Nielsen Park

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Coordinates: 33°51.048′S 151°16.006′E / 33.850800°S 151.266767°E / -33.850800; 151.266767

Shark Beach at Nielsen Park

Nielsen Park is a part of Sydney Harbour National Park at the suburb of Vaucluse in the eastern suburbs of Sydney, Australia.[1] It is a popular recreation area and beach, known as Shark Beach,[2] on Port Jackson. The kiosk is dated from 1914.

History and description[edit]

Previously part of the Wentworth Estate, the area which became Nielsen Park was once owned by William Wentworth. It was disused since 1898 after the death of Wentworth's last surviving unmarried daughter Eliza Sophia Wentworth, at a time when little of Sydney Harbour's foreshore was accessible to the public. From the 1890s, pressure built to buy back private land, and following agitation by the Harbor Foreshores Vigilance Committee (sic), the New South Wales state government took control of 22.9 acres (9.264 ha) of the Vaucluse estate on 6 July 1910. Known as Vaucluse Park,.[3] It was soon renamed Nielsen Park after the Hon. N.R.W. Nielsen, the Secretary (Minister) for Lands, from 1910 to 1911,[4] once an additional 51 acres (20.65 ha) were added in 1911.[3]

The historic 1851 residence Greycliffe House lies within its grounds, and after 1911 served as a neonatal hospital and mothercraft residence before its eventual function as an office for the NSW National Parks and Wildlife Service and visitors centre for the Sydney Harbour National Park.[5] Nielsen Park is part of the traditional land of the Eora or Birrabirragal people. Shell middens lie on the walk west of Nielsen Park towards Rose Bay.[6]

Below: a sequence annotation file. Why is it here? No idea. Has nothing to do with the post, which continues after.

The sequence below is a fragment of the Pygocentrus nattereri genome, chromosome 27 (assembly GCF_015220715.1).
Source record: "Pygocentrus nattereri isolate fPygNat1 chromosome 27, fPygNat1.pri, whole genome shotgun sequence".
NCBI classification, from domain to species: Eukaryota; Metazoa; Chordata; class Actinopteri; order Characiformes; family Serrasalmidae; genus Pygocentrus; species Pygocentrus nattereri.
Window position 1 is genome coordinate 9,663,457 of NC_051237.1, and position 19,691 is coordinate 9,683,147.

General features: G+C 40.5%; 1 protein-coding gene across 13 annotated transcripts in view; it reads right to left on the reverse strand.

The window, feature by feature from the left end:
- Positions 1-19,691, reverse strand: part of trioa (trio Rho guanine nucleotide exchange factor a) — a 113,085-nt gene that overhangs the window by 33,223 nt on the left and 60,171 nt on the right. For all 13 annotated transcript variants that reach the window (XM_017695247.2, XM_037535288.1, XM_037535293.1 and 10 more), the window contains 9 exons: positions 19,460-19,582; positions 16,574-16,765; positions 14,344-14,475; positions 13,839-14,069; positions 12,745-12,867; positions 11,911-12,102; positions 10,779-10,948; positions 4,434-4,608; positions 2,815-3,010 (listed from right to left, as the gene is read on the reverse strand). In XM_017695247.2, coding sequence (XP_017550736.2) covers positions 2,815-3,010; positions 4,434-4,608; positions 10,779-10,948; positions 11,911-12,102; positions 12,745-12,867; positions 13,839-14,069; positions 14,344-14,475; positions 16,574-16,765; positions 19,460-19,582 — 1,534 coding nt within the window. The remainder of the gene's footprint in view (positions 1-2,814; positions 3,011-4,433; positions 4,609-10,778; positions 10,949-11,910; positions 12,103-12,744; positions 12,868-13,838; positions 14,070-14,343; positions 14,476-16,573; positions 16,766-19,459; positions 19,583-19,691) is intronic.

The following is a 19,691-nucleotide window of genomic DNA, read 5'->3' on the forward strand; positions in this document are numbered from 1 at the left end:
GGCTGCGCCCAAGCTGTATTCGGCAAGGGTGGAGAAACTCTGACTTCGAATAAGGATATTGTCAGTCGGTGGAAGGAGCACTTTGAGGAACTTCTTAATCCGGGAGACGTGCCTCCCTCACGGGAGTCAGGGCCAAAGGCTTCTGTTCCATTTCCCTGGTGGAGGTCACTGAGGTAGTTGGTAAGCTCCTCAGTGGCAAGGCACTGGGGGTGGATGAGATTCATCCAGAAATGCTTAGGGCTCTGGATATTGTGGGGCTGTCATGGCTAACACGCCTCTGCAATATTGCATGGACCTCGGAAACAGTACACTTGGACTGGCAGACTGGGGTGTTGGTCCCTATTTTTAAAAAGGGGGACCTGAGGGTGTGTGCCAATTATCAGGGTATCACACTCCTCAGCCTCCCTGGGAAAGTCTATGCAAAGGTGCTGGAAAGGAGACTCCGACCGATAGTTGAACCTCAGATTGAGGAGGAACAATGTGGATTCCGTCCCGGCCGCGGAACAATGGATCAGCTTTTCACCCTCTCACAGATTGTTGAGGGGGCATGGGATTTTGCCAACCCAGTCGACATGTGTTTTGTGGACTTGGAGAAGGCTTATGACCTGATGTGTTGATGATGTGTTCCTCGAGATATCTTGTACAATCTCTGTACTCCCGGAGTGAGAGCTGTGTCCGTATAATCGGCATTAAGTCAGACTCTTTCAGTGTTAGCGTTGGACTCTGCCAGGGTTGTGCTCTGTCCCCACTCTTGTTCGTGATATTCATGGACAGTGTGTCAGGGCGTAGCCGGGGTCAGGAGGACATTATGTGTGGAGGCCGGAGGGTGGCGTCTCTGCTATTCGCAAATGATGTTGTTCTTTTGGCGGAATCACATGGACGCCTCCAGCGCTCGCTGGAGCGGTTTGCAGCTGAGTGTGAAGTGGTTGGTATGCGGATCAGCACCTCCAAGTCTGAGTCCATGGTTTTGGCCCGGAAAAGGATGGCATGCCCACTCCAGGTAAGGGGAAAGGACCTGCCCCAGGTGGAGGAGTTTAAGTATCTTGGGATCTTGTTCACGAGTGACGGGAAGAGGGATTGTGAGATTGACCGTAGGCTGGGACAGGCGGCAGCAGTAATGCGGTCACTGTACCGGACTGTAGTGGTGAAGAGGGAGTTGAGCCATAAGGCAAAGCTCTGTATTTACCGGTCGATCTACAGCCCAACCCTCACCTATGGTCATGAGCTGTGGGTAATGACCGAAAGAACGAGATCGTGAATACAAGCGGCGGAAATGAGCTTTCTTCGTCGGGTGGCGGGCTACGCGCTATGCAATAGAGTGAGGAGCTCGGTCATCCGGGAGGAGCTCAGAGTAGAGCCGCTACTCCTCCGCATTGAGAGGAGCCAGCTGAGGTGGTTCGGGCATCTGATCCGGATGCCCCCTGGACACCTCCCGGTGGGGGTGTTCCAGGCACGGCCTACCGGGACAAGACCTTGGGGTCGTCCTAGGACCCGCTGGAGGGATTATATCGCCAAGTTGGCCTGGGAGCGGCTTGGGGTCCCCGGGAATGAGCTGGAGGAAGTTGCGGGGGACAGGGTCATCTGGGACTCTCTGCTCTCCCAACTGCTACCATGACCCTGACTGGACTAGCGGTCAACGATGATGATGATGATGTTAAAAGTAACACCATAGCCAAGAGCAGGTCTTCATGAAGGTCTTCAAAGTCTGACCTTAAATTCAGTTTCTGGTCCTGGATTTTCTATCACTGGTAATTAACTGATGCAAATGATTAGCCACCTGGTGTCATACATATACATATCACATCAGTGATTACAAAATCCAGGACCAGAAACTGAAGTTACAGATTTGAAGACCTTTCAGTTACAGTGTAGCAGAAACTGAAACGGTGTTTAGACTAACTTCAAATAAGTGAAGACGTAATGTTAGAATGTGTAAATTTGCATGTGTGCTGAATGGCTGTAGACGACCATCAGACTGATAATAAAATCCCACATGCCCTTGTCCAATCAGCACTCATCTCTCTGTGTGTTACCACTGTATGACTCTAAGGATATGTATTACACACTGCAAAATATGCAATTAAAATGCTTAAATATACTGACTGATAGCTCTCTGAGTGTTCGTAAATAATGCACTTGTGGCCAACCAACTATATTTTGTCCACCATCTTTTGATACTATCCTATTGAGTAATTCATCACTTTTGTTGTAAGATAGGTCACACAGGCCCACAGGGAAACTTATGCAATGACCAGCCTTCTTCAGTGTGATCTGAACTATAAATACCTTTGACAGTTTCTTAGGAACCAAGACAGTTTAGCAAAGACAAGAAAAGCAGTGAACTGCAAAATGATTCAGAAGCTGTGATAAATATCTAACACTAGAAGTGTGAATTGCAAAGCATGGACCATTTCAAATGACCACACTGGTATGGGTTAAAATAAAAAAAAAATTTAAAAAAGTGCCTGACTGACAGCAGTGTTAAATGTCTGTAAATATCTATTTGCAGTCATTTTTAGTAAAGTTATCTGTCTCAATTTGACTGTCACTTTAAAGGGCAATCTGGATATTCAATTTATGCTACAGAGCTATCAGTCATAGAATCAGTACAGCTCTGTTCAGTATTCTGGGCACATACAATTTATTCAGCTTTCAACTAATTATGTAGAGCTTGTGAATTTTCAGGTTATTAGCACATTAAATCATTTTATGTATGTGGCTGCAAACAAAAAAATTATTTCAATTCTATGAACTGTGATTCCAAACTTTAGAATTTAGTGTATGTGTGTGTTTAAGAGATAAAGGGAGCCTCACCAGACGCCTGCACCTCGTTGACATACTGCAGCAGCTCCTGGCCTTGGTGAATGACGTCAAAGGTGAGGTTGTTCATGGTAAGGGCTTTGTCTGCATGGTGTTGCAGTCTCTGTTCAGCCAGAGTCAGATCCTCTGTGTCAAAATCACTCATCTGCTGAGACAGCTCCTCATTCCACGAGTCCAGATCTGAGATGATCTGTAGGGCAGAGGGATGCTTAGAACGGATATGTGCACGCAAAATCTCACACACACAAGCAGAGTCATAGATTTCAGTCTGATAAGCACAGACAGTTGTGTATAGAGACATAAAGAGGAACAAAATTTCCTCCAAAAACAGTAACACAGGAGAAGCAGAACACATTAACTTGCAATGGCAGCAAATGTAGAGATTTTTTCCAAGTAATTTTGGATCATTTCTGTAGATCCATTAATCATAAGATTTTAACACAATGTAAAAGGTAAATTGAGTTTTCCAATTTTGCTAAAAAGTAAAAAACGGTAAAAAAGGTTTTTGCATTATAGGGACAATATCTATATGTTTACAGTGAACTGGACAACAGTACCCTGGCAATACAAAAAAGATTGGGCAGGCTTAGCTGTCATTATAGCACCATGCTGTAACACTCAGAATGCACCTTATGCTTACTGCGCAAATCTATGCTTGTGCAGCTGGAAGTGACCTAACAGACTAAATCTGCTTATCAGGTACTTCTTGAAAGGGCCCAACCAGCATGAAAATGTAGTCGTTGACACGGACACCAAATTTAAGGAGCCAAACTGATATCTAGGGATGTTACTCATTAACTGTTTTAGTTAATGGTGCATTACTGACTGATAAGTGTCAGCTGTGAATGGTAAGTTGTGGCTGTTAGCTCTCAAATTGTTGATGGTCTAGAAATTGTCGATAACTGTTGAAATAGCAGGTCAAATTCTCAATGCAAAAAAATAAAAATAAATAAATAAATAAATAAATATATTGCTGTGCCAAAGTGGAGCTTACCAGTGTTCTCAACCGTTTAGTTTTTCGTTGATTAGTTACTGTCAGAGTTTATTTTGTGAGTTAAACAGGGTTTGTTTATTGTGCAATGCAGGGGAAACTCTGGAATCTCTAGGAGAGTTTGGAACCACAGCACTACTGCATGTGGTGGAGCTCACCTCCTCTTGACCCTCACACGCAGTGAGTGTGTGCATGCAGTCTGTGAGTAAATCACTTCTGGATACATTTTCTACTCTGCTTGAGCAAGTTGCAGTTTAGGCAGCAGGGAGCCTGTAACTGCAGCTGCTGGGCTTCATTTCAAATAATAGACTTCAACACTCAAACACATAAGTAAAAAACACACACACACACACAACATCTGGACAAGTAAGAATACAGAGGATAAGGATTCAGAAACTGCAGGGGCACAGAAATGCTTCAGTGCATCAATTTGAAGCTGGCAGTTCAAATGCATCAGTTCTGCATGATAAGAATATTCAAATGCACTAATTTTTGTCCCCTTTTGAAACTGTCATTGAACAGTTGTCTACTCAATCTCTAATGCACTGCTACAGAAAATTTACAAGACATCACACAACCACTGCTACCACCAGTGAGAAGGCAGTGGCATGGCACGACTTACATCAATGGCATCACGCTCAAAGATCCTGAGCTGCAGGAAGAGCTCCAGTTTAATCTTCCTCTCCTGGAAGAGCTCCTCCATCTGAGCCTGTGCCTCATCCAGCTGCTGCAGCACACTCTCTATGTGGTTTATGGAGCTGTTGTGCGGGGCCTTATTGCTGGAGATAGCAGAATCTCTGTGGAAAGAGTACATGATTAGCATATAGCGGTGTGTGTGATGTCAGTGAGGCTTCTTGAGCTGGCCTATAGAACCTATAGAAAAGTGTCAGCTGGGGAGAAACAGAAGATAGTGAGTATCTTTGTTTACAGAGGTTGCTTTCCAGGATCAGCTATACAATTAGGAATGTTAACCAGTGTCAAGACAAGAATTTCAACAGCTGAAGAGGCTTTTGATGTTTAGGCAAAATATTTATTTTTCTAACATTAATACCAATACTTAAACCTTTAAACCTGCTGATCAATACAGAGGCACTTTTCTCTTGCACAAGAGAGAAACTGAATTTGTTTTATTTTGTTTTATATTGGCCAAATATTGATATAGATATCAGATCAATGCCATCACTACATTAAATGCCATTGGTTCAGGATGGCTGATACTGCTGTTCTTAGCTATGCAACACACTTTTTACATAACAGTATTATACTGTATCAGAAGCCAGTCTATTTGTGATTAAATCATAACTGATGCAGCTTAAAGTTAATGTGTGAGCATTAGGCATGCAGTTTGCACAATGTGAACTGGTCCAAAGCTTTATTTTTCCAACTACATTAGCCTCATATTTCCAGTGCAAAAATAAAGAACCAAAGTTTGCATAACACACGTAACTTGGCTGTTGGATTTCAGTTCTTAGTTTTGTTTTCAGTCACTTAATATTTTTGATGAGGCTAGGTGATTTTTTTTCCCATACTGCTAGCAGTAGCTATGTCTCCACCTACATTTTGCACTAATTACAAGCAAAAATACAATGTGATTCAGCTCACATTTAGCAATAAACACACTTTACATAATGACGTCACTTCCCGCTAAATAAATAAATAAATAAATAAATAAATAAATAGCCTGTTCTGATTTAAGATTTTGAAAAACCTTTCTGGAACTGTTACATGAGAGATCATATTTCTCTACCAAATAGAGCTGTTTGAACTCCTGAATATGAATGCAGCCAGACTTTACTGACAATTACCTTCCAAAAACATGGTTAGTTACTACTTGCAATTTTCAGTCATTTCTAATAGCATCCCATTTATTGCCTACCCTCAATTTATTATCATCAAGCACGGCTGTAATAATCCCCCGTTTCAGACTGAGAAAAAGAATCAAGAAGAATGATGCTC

Rare flora and fauna[edit]

The last mainland eastern quoll specimen was collected as roadkill at Nielsen Park on 31 January 1963.[7]

The rare Nielsen Park she-oak was originally identified here in 1986 from ten specimens. Those original plants have since died. However, efforts to propagate and reintroduce the species began from the time it was identified, and plants were planted at several locations around Nielsen Park and nearby Gap Bluff and Hermit Point. Fifty-four of these remained alive in 2000.[8]

Gallery[edit]

References[edit]

  1. ^ "NSW Environment, Climate Change & Water". Sydney Harbour National Park. 
  2. ^ National Parks and Wildlife Service
  3. ^ a b Hughes, Joy (2006). "'A pond in a privately owned paddock'". Historic Houses Trust. Retrieved 12 March 2011. 
  4. ^ "Nielsen Park". Woollahra Municipal Council. Retrieved 12 March 2011. 
  5. ^ "Greycliffe House and Gardens". Foundation for National Parks & Wildlife. Foundation for National Parks & Wildlife. Retrieved 12 March 2011. 
  6. ^ Attenbrow, Val (2010). Sydney's Aboriginal Past: Investigating the Archaeological and Historical Records. Randwick, New South Wales: UNSW Press. p. 171. ISBN 1-74223-116-0. Retrieved 12 March 2011. 
  7. ^ Australian Museum (2003). "Sydney mammals database, Eastern Quoll". Australian Museum. Retrieved 12 February 2007. 
  8. ^ Matthes, Maria; Nash, Sharon (2000). Allocasuarina portuensis Recovery Plan (PDF). NSW National Parks and Wildlife Service. ISBN 0-7313-6145-8.